The N-terminal caspase cleavage in the nucleoprotein (NP) of influenza A virus is correlated with the host origin of the virus, thus could be a molecular determinant for host range. We studied how mutations targeting the NP cleavage motif of human and avian influenza viruses affect virus replication in vitro and in vivo. The “avian-like” D 16 →G substitution in the NP, which makes this protein resistant to cleavage, did not significantly affect the human A/Puerto Rico/8/34 (H1N1) virus replication in vitro but decreased the lethality of this virus in mice by 68-fold. Gene incompatibility contributed to the attenuated phenotype of the reassortant A/Puerto Rico/8/34 virus with avian NP derived from A/Teal/Hong Kong/w312/97 (H6N1) virus in vitro and in vivo. Insertion of the “human-like” G 16 →D mutation into avian NP, which resulted in susceptibility to caspase cleavage, did not rescue virulence, but made the reassortant virus even more attenuated. Introducing the human-like G 16 →D substitution into the NP of highly pathogenic A/Vietnam/1203/04 (H5N1) virus decreased lethality in mice. We confirmed that position 16, which associated with the N-terminal caspase cleavage of the NP, is important for optimal virus fitness in vitro and in vivo. An avian-like mutation at position 16 in the NP of human virus as well as a human-like substitution at this residue in avian NP both resulted in virus attenuation.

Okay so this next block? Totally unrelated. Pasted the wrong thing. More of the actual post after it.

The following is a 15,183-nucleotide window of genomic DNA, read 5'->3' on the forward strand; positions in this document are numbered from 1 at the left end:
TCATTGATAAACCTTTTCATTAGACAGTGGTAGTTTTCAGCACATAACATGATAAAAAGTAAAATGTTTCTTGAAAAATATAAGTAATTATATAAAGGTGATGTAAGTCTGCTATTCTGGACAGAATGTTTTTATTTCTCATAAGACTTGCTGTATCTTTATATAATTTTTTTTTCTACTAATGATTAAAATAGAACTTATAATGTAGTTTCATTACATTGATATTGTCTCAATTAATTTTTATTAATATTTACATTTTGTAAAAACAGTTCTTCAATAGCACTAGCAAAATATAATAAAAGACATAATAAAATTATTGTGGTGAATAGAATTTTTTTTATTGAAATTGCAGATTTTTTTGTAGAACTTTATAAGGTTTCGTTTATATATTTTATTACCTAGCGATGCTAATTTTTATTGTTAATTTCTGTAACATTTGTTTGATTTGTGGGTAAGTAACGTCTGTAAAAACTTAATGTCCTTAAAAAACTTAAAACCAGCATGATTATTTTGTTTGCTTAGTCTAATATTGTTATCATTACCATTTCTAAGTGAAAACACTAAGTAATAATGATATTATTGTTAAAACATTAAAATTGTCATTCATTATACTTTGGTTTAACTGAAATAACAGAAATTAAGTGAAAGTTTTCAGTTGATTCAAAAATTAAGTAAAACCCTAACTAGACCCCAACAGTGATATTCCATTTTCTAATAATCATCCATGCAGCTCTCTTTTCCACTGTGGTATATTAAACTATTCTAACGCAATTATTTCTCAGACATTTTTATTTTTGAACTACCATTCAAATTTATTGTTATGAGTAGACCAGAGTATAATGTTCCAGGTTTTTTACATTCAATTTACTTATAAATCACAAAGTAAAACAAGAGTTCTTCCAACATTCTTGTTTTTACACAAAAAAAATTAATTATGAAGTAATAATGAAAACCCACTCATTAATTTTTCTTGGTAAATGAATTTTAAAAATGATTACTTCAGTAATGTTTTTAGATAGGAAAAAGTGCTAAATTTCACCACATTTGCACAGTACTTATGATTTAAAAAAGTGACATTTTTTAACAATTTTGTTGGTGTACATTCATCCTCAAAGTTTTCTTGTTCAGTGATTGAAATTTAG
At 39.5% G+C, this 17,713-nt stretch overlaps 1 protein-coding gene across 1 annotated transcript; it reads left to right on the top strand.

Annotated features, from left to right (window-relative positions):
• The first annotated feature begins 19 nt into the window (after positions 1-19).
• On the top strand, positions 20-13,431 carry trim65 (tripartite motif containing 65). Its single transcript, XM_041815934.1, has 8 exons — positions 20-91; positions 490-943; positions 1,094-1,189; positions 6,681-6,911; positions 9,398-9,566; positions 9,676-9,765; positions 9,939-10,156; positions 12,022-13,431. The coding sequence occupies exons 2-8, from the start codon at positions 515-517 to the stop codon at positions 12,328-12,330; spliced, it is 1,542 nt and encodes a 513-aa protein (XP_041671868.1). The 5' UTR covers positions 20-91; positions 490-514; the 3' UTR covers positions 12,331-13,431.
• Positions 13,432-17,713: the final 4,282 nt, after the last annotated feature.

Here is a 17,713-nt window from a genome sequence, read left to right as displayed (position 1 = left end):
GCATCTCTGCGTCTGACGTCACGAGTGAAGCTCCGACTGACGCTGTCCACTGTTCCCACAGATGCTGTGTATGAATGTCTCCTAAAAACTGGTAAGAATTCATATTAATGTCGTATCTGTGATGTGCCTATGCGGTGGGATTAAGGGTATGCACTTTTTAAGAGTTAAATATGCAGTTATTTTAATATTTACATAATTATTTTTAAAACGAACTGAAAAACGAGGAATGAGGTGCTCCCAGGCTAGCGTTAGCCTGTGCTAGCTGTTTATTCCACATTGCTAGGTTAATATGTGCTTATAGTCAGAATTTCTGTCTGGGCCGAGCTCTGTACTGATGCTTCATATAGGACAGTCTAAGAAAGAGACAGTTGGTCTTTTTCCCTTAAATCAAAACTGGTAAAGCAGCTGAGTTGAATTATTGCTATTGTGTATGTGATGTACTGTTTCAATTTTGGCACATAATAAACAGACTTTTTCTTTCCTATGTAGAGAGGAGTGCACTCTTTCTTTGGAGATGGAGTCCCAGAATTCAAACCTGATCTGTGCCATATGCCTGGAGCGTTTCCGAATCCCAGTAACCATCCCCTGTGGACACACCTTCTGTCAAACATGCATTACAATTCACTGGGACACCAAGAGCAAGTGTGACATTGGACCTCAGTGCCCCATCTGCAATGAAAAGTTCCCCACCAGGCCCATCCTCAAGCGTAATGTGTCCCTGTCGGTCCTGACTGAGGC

Archives of Virology – Springer Journals
Published: Mar 1, 2008
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